A hike to the top of Maisie’s Peak is a must, especially for South Bay residents. Wind through a beautiful forest and rolling hills to the summit for panoramic views of the surrounding open spaces.

“I love rolling around when I’m out in nature and there are some great spots here for just that. Gets my coat just the way I like it.”

-Mango

Bean Hollow

  • Hiking
  • Dogs
  • Horses
  • Fishing
  • Biking
  • Camping
  • Handicap Accessibility
  • Swimming
Location
[hike.location]
Length
1.6 miles round-trip
Elevation Change
250 feet
Hiking Time
45 minutes
Difficulty
[hike.trail_type]

This is a magical spot, especially for your K-9 friends. Both the beach and short trail along the coast are dog-friendly. The parking lot can get full on the weekend if the weather’s nice, so try to get there earlier in the day if you can.

“Dude, this is one totally rad spot. I like to hit the waves and feel the sand between my paws—need I say more?”

-Arlo

Sanborn

  • Hiking
  • Dogs
  • Horses
  • Fishing
  • Biking
  • Camping
  • Handicap Accessibility
  • Swimming
Location
[hike.location]
Length
6 miles round-trip
Elevation Change
600 feet
Hiking Time
5-6 hours
Difficulty
[hike.trail_type]

Enjoy a section of the Bay Area Ridge Trail, views of the South Bay and a beautiful mixed Douglas fir and redwood forest. Most of this hike is in the shade, making it a great choice in the warmer, summer months.

“I’m pretty furry, so I prefer to hike in the shade when I can, which is why this trail is one of my faves.”

-Trixie

Sierra Azul

  • Hiking
  • Dogs
  • Horses
  • Fishing
  • Biking
  • Camping
  • Handicap Accessibility
  • Swimming
Location
[hike.location]
Length
14.1 miles round-trip
Elevation Change
3300 feet
Hiking Time
9-10 hours
Difficulty
[hike.trail_type]

Escape into one of the Bay Area’s largest open space preserves. Just minutes off Highway 17, access to this trailhead is easy, especially for residents of the South Bay. On clear, bright days you’ll have great views of Mount Hamilton, too.

“I love the chaparral and gnarled live oaks of Sierra Azul. And coming from San Jose, we’re there in just a few wags of the tail.”

-Dingo

Almaden Quicksilver

  • Hiking
  • Dogs
  • Horses
  • Fishing
  • Biking
  • Camping
  • Handicap Accessibility
  • Swimming
Location
[hike.location]
Length
3.9 miles
Elevation Change
600 feet
Hiking Time
3 hours
Difficulty
[hike.trail_type]

All of the trails in this park are dog-friendly, so take your pick. This loop trail that starts at the Mockingbird Hill entrance is our favorite, taking us through the heart of the preserve and leading past the entrance of the San Cristobal Mine, a Gold Rush era mercury (”quicksilver“) mine.

“Dang, it gets mad-hot in the South Bay. So, be cool y’all, hook your friends up with some water when tongues start to hang.”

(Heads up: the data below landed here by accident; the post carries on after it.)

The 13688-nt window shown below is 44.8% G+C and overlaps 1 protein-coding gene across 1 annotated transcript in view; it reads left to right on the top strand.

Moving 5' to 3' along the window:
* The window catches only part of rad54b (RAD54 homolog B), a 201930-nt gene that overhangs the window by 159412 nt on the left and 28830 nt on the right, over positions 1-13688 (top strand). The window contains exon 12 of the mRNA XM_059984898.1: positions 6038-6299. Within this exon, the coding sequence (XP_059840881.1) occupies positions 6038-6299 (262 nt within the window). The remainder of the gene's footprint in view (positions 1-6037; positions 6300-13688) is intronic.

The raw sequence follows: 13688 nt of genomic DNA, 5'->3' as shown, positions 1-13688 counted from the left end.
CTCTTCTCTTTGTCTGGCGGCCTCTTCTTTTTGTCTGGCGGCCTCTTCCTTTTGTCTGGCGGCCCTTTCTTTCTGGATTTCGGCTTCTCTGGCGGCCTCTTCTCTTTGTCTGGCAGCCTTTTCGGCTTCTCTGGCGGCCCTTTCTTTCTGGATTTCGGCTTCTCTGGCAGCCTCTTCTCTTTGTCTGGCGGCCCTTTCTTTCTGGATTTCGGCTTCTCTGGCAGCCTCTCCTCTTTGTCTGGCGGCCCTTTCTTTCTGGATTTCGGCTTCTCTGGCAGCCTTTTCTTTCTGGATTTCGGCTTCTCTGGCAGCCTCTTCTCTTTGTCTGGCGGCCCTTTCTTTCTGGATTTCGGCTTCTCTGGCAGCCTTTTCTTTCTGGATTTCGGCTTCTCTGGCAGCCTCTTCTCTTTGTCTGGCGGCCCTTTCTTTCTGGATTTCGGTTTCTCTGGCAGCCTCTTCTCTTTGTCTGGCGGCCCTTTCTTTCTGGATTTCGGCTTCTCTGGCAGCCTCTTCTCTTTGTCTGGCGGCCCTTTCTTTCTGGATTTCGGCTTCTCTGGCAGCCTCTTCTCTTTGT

-Victor

Coyote Lake Harvey Bear Ranch

  • Hiking
  • Dogs
  • Horses
  • Fishing
  • Biking
  • Camping
  • Handicap Accessibility
  • Swimming
Location
[hike.location]
Length
4 miles
Elevation Change
600 feet
Hiking Time
1.5 hours
Difficulty
[hike.trail_type]

This trail weaves through golden hills sprinkled with towering valley oak. With spectacular views of the South Bay, this is a must-see piece of the iconic California landscape. Great for fall walks when the weather is cooler.

“At fourteen, I’ve reached a point in my long hiking career where I prefer to stick to my favorite go-to trails. And let me tell you, this is one of them.”

-Sitka

Keep It Classy

Here are a few guidelines for dog-friendly hiking:

  • Limit yourself to three dogs per person.
  • Keep your dogs out of streams and ponds to help protect wildlife.
  • A six-foot leash is required for leashed areas — self-retracting leashes are usually allowed with a maximum extended length of 25 feet.
  • Keep your dogs from harassing wildlife or other visitors.
  • Please remove dog waste by packing it out.
  • Always ask before approaching dogs on the trail.

The land in POST’s working area has been home to many distinct communities of Native people since time immemorial. We work to conserve and care for these lands — the ancestral territory of at least four contemporary Indigenous communities: the Amah Mutsun Tribal Band, Muwekma Ohlone, Ramaytush Ohlone and Tamien Nation. These groups have survived centuries of oppression and displacement, and are the past, present and future caretakers of this land.

Explore our other guides
Hiking Guide - POST
Coastal Hikes - POST
Hiking Calendar - POST
Top Rides - POST
Bay Area Birds guide cover
Local Food Guide - POST
Vistas guide cover image.
Easy Summer Escapes - POST
Grow Harvest Cook - POST
Wildflower Walks - POST